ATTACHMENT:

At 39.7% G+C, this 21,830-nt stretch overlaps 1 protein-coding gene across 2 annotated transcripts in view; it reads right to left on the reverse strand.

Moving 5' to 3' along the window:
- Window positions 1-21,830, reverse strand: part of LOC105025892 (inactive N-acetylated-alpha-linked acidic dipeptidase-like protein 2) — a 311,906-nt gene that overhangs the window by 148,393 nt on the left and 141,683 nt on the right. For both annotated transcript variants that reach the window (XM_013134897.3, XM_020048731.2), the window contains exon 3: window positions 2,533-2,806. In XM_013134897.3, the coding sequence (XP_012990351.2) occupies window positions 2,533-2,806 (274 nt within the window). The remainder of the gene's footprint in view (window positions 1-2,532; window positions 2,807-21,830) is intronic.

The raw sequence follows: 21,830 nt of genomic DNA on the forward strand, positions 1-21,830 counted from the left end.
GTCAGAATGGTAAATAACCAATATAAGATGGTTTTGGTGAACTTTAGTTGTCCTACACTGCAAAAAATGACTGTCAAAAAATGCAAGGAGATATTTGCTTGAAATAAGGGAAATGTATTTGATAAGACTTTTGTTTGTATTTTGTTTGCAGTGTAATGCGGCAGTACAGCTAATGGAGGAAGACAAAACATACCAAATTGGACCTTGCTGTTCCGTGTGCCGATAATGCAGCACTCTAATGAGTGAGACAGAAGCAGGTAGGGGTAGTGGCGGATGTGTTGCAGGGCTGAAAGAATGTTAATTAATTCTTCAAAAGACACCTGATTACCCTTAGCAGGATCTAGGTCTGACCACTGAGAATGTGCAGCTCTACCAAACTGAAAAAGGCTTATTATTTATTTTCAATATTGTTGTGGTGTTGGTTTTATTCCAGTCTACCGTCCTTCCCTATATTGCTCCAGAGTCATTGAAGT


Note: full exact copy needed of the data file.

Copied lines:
At 39.7% G+C, this 21,830-nt stretch overlaps 1 protein-coding gene across 2 annotated transcripts in view; it reads right to left on the reverse strand.

Moving 5' to 3' along the window:
- Window positions 1-21,830, reverse strand: part of LOC105025892 (inactive N-acetylated-alpha-linked acidic dipeptidase-like protein 2) — a 311,906-nt gene that overhangs the window by 148,393 nt on the left and 141,683 nt on the right. For both annotated transcript variants that reach the window (XM_013134897.3, XM_020048731.2), the window contains exon 3: window positions 2,533-2,806. In XM_013134897.3, the coding sequence (XP_012990351.2) occupies window positions 2,533-2,806 (274 nt within the window). The remainder of the gene's footprint in view (window positions 1-2,532; window positions 2,807-21,830) is intronic.

The raw sequence follows: 21,830 nt of genomic DNA on the forward strand, positions 1-21,830 counted from the left end.
GTCAGAATGGTAAATAACCAATATAAGATGGTTTTGGTGAACTTTAGTTGTCCTACACTGCAAAAAATGACTGTCAAAAAATGCAAGGAGATATTTGCTTGAAATAAGGGAAATGTATTTGATAAGACTTTTGTTTGTATTTTGTTTGCAGTGTAATGCGGCAGTACAGCTAATGGAGGAAGACAAAACATACCAAATTGGACCTTGCTGTTCCGTGTGCCGATAATGCAGCACTCTAATGAGTGAGACAGAAGCAGGTAGGGGTAGTGGCGGATGTGTTGCAGGGCTGAAAGAATGTTAATTAATTCTTCAAAAGACACCTGATTACCCTTAGCAGGATCTAGGTCTGACCACTGAGAATGTGCAGCTCTACCAAACTGAAAAAGGCTTATTATTTATTTTCAATATTGTTGTGGTGTTGGTTTTATTCCAGTCTACCGTCCTTCCCTATATTGCTCCAGAGTCATTGAAGT